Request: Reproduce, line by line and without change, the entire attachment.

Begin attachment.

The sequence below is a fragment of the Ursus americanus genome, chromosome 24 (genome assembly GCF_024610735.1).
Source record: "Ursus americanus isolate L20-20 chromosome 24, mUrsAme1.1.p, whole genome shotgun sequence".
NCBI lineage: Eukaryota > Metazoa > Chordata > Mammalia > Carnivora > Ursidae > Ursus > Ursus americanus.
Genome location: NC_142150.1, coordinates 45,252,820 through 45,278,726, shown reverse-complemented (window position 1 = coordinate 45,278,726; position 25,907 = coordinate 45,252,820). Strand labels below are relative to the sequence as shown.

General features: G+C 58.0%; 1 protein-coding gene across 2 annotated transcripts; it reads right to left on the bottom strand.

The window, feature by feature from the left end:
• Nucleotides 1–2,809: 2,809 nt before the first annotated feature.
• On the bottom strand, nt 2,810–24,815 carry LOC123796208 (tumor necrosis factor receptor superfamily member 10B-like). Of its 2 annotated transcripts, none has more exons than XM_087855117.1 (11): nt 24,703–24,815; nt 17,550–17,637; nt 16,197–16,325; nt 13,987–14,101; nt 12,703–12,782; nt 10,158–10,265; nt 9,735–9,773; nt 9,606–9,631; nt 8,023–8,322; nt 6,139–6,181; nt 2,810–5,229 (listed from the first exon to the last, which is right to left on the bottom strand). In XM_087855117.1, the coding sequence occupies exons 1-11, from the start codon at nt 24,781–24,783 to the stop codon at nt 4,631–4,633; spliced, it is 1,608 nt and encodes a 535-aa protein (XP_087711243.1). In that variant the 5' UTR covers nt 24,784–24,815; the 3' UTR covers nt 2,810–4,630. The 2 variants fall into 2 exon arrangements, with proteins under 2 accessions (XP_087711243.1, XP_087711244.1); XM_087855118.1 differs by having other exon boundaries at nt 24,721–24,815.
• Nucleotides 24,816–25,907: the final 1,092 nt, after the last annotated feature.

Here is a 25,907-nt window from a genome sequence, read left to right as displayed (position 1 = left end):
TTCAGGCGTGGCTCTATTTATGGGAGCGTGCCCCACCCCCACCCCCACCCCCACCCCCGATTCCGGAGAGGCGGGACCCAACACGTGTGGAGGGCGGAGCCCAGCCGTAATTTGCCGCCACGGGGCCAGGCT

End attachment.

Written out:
The sequence below is a fragment of the Ursus americanus genome, chromosome 24 (genome assembly GCF_024610735.1).
Source record: "Ursus americanus isolate L20-20 chromosome 24, mUrsAme1.1.p, whole genome shotgun sequence".
NCBI lineage: Eukaryota > Metazoa > Chordata > Mammalia > Carnivora > Ursidae > Ursus > Ursus americanus.
Genome location: NC_142150.1, coordinates 45,252,820 through 45,278,726, shown reverse-complemented (window position 1 = coordinate 45,278,726; position 25,907 = coordinate 45,252,820). Strand labels below are relative to the sequence as shown.

General features: G+C 58.0%; 1 protein-coding gene across 2 annotated transcripts; it reads right to left on the bottom strand.

The window, feature by feature from the left end:
• Nucleotides 1–2,809: 2,809 nt before the first annotated feature.
• On the bottom strand, nt 2,810–24,815 carry LOC123796208 (tumor necrosis factor receptor superfamily member 10B-like). Of its 2 annotated transcripts, none has more exons than XM_087855117.1 (11): nt 24,703–24,815; nt 17,550–17,637; nt 16,197–16,325; nt 13,987–14,101; nt 12,703–12,782; nt 10,158–10,265; nt 9,735–9,773; nt 9,606–9,631; nt 8,023–8,322; nt 6,139–6,181; nt 2,810–5,229 (listed from the first exon to the last, which is right to left on the bottom strand). In XM_087855117.1, the coding sequence occupies exons 1-11, from the start codon at nt 24,781–24,783 to the stop codon at nt 4,631–4,633; spliced, it is 1,608 nt and encodes a 535-aa protein (XP_087711243.1). In that variant the 5' UTR covers nt 24,784–24,815; the 3' UTR covers nt 2,810–4,630. The 2 variants fall into 2 exon arrangements, with proteins under 2 accessions (XP_087711243.1, XP_087711244.1); XM_087855118.1 differs by having other exon boundaries at nt 24,721–24,815.
• Nucleotides 24,816–25,907: the final 1,092 nt, after the last annotated feature.

Here is a 25,907-nt window from a genome sequence, read left to right as displayed (position 1 = left end):
TTCAGGCGTGGCTCTATTTATGGGAGCGTGCCCCACCCCCACCCCCACCCCCACCCCCGATTCCGGAGAGGCGGGACCCAACACGTGTGGAGGGCGGAGCCCAGCCGTAATTTGCCGCCACGGGGCCAGGCT